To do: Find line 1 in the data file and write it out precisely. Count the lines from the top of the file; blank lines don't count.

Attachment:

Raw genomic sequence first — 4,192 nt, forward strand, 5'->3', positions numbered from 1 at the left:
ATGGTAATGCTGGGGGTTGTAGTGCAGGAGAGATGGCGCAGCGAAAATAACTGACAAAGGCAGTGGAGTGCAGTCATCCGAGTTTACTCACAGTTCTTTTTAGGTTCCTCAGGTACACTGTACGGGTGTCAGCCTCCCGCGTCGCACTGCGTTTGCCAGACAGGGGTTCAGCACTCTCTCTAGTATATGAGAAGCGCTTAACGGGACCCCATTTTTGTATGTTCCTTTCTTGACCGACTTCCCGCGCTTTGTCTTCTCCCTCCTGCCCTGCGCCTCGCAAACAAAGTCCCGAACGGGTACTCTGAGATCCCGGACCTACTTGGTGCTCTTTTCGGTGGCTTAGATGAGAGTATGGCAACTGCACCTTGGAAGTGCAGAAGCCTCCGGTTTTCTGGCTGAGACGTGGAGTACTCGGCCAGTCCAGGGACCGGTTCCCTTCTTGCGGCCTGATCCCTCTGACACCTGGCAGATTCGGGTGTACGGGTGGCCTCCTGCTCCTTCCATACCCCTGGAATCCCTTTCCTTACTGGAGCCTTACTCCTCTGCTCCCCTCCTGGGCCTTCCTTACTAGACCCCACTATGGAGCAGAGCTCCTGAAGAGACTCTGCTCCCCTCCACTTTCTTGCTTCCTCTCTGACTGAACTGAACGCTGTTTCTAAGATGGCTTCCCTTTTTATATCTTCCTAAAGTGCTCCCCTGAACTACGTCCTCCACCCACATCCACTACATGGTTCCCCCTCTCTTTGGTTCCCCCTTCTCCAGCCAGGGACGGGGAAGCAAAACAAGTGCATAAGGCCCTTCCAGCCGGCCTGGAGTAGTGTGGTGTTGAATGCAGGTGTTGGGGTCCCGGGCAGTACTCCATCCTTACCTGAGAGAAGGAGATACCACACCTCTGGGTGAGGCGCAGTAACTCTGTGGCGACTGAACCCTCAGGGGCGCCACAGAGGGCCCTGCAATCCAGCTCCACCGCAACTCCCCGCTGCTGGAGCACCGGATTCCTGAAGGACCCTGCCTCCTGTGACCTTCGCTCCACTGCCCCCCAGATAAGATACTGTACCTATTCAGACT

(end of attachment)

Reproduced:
Raw genomic sequence first — 4,192 nt, forward strand, 5'->3', positions numbered from 1 at the left: